Can owners request copies of emails between directors? Can the condominium refuse a record request because the owner’s reason for requesting the records is apparently unrelated to their ownership interests? Must the owner prove their reason is related to their ownership interest, or is the onus on the condominium to prove the reason is unrelated to the owner’s interests? These are only a few of the questions recently answered by the Condominium Authority Tribunal (CAT).
Kai Sin Yeung v. Metropolitan Toronto Condominium Coporation No. 1136
An owner requested emails related to the renewal of a gas contract referenced in board meeting minutes. The owner wanted a penalty and costs of the hearing. The condominium claimed that the emails do not exist, but even if they existed the owner would not be entitled to them. Continue reading
The CAT released a decision confirming that owners are not entitled to receive email addresses provided by owners and mortgagees to the corporation. The case includes an interesting review of the relevant provisions of the Act and regulations related to the record of owners and mortgages and the exceptions to the right to examine records. The full case can be found on CanLii: https://www.canlii.org/en/on/oncat/doc/2019/2019oncat9/2019oncat9.html?resultIndex=3
Some highlights include: Continue reading
On April 5, 2019 I attended the ACMO / CCI 1-day Conference in Kitchener. I was asked to speak during the round table discussions and on the legal panel. My topic for the round table discussion was the Condominium Authority Tribunal (CAT). Today I thought that I would share some of the lessons that we have learned so far from the CAT’s first twenty or so decisions. Continue reading
Overall, people seem to be pleased with the CAT. The process is generally much quicker, easier, and cost-effective than Small Claims Court, which was the typical way of resolving record disputes before the CAT. Voluntary mediation was an option to resolve record disputes, but few used the process (despite its many advantages over court).
Many would like to see the CAT’s jurisdiction expanded in the near future to take on other matters, such as proxy and ballot disputes, requisitions, and liens. Unfortunately, the current government has not provided any details about its plans for the CAT. It could expand the jurisdiction, leave it as it is, or eliminate the CAT (the third option seems unlikely). We don’t know at this point. Continue reading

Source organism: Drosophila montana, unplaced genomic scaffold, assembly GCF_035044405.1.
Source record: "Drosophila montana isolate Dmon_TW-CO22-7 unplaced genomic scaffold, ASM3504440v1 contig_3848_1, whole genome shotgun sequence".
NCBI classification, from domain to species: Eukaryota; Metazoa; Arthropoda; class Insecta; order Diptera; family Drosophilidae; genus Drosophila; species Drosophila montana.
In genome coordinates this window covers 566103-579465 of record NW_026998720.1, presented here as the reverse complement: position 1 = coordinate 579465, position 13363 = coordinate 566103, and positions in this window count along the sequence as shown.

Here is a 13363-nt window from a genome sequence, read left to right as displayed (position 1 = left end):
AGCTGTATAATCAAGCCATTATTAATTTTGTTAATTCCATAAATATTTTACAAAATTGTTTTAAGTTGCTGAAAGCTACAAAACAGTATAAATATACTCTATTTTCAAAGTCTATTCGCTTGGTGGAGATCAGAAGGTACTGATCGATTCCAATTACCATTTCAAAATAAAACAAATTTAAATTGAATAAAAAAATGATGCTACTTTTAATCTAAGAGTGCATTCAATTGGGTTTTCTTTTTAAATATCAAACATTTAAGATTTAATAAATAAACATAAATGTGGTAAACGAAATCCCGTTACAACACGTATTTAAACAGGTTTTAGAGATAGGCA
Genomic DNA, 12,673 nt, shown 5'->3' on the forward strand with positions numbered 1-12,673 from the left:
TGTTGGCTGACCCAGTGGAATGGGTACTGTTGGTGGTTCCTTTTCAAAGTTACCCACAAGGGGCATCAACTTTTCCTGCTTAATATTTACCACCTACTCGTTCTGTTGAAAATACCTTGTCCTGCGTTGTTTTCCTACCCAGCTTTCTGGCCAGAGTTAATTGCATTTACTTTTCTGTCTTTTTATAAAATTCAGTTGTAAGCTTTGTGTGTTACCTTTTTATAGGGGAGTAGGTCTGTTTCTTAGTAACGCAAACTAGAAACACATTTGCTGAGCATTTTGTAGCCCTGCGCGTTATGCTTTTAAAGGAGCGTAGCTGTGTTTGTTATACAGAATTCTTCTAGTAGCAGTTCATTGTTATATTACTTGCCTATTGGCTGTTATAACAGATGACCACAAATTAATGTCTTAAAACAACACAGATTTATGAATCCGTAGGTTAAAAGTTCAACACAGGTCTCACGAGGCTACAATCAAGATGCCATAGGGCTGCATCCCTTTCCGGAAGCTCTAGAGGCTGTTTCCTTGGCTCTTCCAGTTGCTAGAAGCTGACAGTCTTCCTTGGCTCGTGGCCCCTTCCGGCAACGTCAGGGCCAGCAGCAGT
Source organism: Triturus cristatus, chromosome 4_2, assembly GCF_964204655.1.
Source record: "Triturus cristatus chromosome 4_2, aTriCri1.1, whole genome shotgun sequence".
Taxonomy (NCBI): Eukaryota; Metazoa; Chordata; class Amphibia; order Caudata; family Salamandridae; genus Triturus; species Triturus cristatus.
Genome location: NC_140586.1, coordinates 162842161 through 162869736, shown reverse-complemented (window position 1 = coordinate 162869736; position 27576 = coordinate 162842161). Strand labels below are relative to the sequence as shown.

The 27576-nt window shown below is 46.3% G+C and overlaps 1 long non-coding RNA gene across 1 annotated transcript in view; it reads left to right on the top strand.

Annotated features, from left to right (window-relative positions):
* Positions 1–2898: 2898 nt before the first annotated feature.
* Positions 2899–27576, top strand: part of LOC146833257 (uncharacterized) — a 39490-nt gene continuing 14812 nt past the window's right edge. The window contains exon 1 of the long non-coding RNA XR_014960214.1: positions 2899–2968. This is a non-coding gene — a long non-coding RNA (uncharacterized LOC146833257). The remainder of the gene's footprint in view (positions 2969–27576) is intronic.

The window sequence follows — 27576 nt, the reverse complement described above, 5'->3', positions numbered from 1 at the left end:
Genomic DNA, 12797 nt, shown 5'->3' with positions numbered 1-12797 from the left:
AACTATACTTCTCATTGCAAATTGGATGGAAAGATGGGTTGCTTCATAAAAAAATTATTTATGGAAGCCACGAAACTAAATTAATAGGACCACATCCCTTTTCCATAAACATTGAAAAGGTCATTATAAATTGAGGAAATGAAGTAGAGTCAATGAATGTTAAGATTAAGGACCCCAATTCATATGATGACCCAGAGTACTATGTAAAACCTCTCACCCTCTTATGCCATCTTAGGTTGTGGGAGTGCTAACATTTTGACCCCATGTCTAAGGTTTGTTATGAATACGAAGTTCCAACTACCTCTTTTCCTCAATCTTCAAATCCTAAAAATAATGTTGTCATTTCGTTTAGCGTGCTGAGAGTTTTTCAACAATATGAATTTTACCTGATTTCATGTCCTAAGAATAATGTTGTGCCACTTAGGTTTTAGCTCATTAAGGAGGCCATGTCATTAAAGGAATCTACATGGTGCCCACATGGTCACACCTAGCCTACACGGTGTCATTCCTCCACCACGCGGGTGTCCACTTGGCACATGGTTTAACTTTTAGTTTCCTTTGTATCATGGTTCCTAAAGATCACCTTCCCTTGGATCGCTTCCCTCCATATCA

Its already that time of year again! Mark your calendars for the upcoming filing deadline for annual returns, which is only one month away. The filing deadline is March 31st, 2019.
Each year, condominium corporations are required to file an annual return with the Condominium Authority of Ontario (“CAO”). Annual returns must include the following information about the corporation:
- the date of registration;
- the corporation’s legal name;
- the type of corporation;
- the address for service;
- the municipal address, if one is contained in the declaration;
- the total number of units (if not a common element condominium corporation);
- the total number of eligible voting units (i.e. excluding parking/storage units pursuant to section 49(3) of the Act);
- the maximum number of votes that could be counted at a meeting of owners (if a common element condominium corporation);
- the name of each director and date of election or appointment;
- the name and address for service of the management company, if any;
- the start and end date of the fiscal year;
- a statement of whether there has been an inspector appointed pursuant to the Act (and the name and business address of the inspector and the date of appointment, if applicable); and,